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6 Technologies That Are Changing Business Today

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The march of technological progress is happening at a furious pace. Over the past decade, innovations from computer vision to 3D printing have caused quiet (and sometimes not-so-quiet) revolutions in how the world does business. Predicting the future is hard, but here are six technologies that are changing global industry and will likely continue to generate change over the next few years.

1. Virtual Reality and Augmented Reality

It’s rare to see people walking around with VR goggles on their faces. Even so, virtual reality systems are improving productivity and safety. The same is true of the related technology called “augmented reality.” The difference is that while virtual reality is immersive, augmented reality systems (such as heads-up displays) layer digital data over the real world. Both can be used to enhance a worker’s capabilities. In construction, for example, a crane simulation program could give workers “hands-on” experience with potential safety issues digitally before facing them in reality. As computer processing ability continues to grow, the applicability of AR and VR will do the same.

2. Artificial Intelligence

Artificial intelligence (AI) has been everywhere in the news over the past few years. Most notably, generative AI in the form of ChatGPT has captured headlines. Generative artificial intelligence leverages machine-learning techniques to respond to human prompts. The most obvious application is in conversational digital assistants such as chatbots. The peril is equally visible. Artificial intelligence threatens to replace human creativity to a certain degree. There’s no AI Picasso, but artificially-generated text and video blur the line between fantasy and reality. Ethics developments should be watched closely over the next few years.

3. Office Virtualization

Related to artificial intelligence and machine learning is the virtualization of business processes. The radical connectivity allowed by cloud computing and the Internet of Things (IoT) is driving this process. Project management software is a prime example of this technology in action. Remote workers are now more capable of staying in touch and completing their tasks collectively due (in part) to these file-sharing applications. As telecom bandwidth increases, these applications become smoother in functionality. As more employers embrace the remote option for employees, these tools should become more widespread.

4. Additive Manufacturing

Additive manufacturing

A (mostly) analog technology promising to cause subtle but lasting change is additive manufacturing. Known colloquially as “3D printing,” additive manufacturing systems can construct items from a CAD design by depositing feedstock material one ultra-thin layer at a time. In 2014, a tool was printed aboard the International Space Station. Currently, constructions are mostly limited to simple devices. As microtechnology and nanotechnology grow in capability, additive manufacturing will likely become far more sophisticated.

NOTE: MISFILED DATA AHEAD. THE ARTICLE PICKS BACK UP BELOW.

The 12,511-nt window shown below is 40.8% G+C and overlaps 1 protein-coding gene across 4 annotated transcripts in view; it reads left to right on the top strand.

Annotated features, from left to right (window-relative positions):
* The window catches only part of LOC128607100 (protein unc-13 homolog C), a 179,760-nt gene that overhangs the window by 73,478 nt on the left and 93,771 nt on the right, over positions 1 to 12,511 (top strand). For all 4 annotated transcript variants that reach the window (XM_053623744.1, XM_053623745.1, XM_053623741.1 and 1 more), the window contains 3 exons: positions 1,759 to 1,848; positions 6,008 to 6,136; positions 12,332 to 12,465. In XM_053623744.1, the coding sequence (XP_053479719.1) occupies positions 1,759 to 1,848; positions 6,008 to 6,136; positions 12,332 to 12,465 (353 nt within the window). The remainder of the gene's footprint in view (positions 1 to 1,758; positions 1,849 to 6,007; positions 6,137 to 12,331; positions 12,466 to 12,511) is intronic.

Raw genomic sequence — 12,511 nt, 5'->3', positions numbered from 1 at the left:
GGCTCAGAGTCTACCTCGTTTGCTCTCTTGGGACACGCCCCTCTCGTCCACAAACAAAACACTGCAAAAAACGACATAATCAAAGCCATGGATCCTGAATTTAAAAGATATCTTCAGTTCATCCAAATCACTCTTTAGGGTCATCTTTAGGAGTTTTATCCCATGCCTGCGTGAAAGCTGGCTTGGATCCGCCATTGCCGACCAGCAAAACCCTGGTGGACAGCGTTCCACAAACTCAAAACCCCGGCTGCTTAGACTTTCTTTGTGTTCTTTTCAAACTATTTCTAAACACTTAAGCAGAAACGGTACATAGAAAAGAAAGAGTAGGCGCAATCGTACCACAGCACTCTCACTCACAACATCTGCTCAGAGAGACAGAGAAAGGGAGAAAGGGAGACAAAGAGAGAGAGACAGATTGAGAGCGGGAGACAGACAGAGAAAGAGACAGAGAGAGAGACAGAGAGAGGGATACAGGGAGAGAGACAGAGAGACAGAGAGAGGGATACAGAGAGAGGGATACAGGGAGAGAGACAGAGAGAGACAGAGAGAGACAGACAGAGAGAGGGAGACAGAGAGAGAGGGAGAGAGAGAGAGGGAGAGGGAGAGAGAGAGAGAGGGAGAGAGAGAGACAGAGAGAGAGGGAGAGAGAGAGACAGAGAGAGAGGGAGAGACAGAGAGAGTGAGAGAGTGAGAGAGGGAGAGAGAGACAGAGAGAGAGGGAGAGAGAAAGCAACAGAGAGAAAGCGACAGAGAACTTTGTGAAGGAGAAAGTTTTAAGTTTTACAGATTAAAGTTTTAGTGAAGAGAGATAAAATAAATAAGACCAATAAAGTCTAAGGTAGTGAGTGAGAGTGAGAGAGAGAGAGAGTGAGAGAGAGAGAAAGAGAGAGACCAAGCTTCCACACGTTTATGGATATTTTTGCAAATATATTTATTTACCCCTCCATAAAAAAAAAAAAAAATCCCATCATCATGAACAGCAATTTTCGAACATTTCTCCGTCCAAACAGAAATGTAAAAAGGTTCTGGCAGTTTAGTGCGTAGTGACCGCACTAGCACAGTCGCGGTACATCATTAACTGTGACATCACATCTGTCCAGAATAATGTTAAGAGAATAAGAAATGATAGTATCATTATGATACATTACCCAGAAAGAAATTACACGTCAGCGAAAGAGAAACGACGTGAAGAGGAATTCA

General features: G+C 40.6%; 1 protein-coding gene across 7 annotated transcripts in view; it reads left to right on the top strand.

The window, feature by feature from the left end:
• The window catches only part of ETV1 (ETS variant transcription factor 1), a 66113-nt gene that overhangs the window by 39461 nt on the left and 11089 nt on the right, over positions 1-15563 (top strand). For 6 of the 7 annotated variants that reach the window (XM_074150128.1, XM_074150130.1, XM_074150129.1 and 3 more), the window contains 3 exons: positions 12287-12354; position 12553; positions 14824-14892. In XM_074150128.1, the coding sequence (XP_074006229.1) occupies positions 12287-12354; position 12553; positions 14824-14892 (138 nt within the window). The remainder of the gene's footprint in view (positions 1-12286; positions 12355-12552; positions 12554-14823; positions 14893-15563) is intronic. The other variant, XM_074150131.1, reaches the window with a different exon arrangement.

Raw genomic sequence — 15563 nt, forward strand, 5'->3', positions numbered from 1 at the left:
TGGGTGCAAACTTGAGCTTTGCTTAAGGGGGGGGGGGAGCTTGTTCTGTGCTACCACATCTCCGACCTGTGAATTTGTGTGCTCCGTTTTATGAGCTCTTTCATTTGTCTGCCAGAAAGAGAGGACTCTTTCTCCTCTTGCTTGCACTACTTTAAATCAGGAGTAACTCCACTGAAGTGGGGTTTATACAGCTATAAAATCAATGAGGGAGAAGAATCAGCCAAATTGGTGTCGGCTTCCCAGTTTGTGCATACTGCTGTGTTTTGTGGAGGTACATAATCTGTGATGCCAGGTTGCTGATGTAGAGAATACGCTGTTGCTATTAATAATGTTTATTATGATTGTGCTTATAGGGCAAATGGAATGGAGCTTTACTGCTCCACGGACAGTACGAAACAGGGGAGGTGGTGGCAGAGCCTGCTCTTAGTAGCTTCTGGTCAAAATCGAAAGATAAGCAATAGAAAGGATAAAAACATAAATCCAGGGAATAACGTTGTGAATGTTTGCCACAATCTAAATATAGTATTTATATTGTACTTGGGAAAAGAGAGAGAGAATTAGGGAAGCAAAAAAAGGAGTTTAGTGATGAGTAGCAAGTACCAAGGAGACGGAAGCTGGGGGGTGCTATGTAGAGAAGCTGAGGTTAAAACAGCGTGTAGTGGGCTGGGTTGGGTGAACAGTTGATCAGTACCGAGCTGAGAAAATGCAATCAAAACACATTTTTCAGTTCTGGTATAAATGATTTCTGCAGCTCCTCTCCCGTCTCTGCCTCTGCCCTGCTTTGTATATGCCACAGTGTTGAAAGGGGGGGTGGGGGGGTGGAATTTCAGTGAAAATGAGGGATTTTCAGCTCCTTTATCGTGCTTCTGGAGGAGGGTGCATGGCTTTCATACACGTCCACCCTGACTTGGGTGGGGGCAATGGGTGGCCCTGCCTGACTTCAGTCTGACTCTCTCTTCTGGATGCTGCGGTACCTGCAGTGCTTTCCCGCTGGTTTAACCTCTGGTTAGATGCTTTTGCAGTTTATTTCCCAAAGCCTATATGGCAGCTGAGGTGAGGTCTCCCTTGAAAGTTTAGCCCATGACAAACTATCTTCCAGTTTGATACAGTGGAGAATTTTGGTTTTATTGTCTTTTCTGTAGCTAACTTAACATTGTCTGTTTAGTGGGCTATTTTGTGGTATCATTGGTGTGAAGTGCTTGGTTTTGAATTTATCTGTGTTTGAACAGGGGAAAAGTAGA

5. Biomimetic Technology

Sustainability is an inescapable facet of the contemporary business world. Renewable energy advancements are shaping policy, but they’re not the only sustainability technologies making a difference. Engineers are taking cues from nature to scale productivity in strange new ways. Biomimetic design (also termed biomimicry) means mimicking biological processes. Buildings can be designed like termite mounds to take advantage of natural cooling mechanisms. Lotus leaves naturally repel water, so engineers are starting to craft products using the nanostructure of those leaves as a template. As humanity gains knowledge of the inner workings of Earth’s ecosystem, the leverage of that knowledge will increase.

6. Commercial Aerospace

After a few inauspicious starts in the 2000s, the recent advance of commercial spaceflight has been rapid. The public often dismisses space infrastructure as a waste of resources that could be better spent on Earth. This concern is reasonable, but it’s also shortsighted. NASA has a website devoted to down-to-earth spinoff technologies resulting from spaceflight advancements.

Aerospace technology has one unique potential: to offer an end to scarcity. Earth’s resources are, by nature, finite. Harvesting resources from space-based sources includes the twin benefits of virtually unlimited supply and zero impact on the terrestrial environment. The catch is that this is a high-risk, high-yield venture, especially in the commercial realm. Even so, the rapidly declining cost of rocket launches makes the future of the aerospace industry look bright.

There’s no telling where the world will go from here. Technological change is limited only by human ingenuity. It seems definite that the digital revolution will continue, but ethical questions could reverse this trend. As always, the most vital resource in the world is the human element.

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